Build Spotlight: the Yeti SB100 is not heavy!

February 25, 2019 1 Comment

Is it is a trail bike or is it a cross country bike? That’s one of the most common questions we hear about the Yeti SB100. Yes, it can do both, for right now we'll just focus on the xc side of things. Some racers will take a look at the 25 lb quoted weights listed on Yeti’s site and immediately rule out the bike. “Why would I go with an SB100 when an Epic or Blur is so much lighter?” To answer this question we need to take a deeper look at individual components, which we’ll do via this bike:

 

It may not look it, but this started as a standard X01 build. By changing a handful of parts we were able to put together our very lightest build at under 23 lbs. Here's how we did it:

The easiest way to save weight is in tires, and when we buy a bike from us we let you choose whatever tires you want. For an SB100, the lightest tires possible without sacrificing too much are the Maxxis Ikon 2.2s or Schwalbe Racing Ralph/Racing Ray 2.25s. Choosing either of these tire combinations will save you close to 600 grams (or 1.3 lbs).

If you don't mind 80mm of drop, the Bike Yoke Divine SL is feather light at 385 grams, saving over 150 grams over the stock Fox Transfer. Shorter riders can even trim the bottom to bring to post's weight down an extra 40 grams!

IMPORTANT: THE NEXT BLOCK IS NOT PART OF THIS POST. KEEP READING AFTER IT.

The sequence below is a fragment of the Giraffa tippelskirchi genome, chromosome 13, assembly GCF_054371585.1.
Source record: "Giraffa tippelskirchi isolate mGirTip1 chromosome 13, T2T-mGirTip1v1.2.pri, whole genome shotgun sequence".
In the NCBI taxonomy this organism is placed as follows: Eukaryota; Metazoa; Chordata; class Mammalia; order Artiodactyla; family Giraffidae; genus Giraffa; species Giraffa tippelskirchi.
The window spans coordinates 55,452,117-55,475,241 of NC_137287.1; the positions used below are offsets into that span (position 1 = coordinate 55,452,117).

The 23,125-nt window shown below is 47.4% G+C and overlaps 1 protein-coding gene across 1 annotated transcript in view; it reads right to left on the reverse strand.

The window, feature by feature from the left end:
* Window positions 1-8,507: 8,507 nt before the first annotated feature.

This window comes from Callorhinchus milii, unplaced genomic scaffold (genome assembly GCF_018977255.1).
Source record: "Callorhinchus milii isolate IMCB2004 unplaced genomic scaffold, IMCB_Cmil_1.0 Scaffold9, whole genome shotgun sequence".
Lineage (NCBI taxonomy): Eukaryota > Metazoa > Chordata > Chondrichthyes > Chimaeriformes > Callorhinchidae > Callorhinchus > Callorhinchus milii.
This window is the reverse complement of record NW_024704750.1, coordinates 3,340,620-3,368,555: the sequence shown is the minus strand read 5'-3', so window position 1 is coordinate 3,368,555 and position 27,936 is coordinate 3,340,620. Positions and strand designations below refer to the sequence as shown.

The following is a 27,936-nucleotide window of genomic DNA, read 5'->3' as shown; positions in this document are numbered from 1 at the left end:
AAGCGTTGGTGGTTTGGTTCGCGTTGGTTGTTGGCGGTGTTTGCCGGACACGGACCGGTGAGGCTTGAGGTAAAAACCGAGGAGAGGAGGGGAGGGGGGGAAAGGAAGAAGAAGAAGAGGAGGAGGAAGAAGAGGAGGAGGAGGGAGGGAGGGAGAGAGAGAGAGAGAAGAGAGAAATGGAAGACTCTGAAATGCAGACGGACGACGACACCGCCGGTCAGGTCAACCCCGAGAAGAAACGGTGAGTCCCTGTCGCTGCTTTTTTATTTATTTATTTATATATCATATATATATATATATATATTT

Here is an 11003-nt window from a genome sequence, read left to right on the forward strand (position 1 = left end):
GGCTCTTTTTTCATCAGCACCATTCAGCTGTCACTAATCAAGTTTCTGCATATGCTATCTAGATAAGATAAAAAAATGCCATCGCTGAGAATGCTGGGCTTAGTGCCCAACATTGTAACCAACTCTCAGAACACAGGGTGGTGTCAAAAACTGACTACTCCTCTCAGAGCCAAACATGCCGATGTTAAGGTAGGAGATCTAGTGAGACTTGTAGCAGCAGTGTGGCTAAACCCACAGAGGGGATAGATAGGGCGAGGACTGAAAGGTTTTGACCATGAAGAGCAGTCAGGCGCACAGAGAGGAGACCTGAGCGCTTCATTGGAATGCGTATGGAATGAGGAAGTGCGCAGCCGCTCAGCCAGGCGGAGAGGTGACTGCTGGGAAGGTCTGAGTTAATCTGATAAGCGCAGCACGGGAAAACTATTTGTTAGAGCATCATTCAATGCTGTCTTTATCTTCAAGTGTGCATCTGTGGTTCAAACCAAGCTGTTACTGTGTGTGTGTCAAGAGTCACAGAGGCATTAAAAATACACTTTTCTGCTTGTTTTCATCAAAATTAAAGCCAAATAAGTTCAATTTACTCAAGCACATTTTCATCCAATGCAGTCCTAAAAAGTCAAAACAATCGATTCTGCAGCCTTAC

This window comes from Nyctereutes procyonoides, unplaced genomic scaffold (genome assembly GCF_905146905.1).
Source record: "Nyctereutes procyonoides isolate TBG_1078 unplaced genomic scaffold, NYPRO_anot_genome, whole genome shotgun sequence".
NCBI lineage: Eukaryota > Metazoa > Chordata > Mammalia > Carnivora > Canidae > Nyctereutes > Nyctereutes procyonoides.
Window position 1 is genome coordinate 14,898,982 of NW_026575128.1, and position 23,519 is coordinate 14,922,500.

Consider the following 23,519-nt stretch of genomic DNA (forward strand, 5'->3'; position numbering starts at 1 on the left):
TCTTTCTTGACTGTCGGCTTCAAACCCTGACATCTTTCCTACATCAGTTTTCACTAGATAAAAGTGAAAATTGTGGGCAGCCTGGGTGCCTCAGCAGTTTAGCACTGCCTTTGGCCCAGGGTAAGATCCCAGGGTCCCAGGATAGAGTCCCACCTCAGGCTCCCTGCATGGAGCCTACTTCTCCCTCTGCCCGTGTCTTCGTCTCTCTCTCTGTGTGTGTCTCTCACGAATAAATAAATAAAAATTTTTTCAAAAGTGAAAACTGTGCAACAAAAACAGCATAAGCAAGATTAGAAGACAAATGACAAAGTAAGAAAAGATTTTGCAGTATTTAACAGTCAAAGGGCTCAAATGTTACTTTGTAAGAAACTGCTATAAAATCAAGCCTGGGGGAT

Another quick way to save weight is through the cassette. Yeti’s X01 build is specced with a GX XG-1275, and you can save 100 grams (.25 lbs) by upgrading to the X01 XG-1295. Interestingly enough, the stock GX shifter is actually slightly lighter than X01, although you do lose some adjustability in the lever.

ENVE’s M525 wheelset comes in just under 1400 grams, comparable to the DT Swiss XRC 1200 upgrade available straight from Yeti (just over 1400 grams). Rather than stick with Yeti’s stock bar and stem, this customer went with a matching kit from ENVE. Surprisingly, the 780mm M6 bar is actually lighter than the 760mm M5 handlebar.

XTR brakes are really the final lightweight piece on this build. Coming in lighter than even SRAM’s Level Ultimate, they’ve been our go-to for any bike trying to break a certain weight threshold.

All in all, this bike ended up weighing 22.73 lbs, which is very respectable for any race bike. We could have easily saved another 300 grams by moving to a Step Cast 32 fork, and even another 200 more by going to a rigid seatpost. That would put this bike easily into the 21 lb range. Next time your friend says this bike is too heavy, show them this post!

Ready to build your own super light SB100? Maybe you just have some questions about the bike. Leave us a comment or contact us at orders@probikesupply.com!




1 Response

Scott Roberts
Scott Roberts

March 02, 2019

What would it cost to build this bike or similar built of equal weight? I’m on the fence between the SB100 (lightened up) or the new S-Works Epic Evo (light out of the box). I am leaning towards the Yeti but I love my current standard Epic.

Thank you….,

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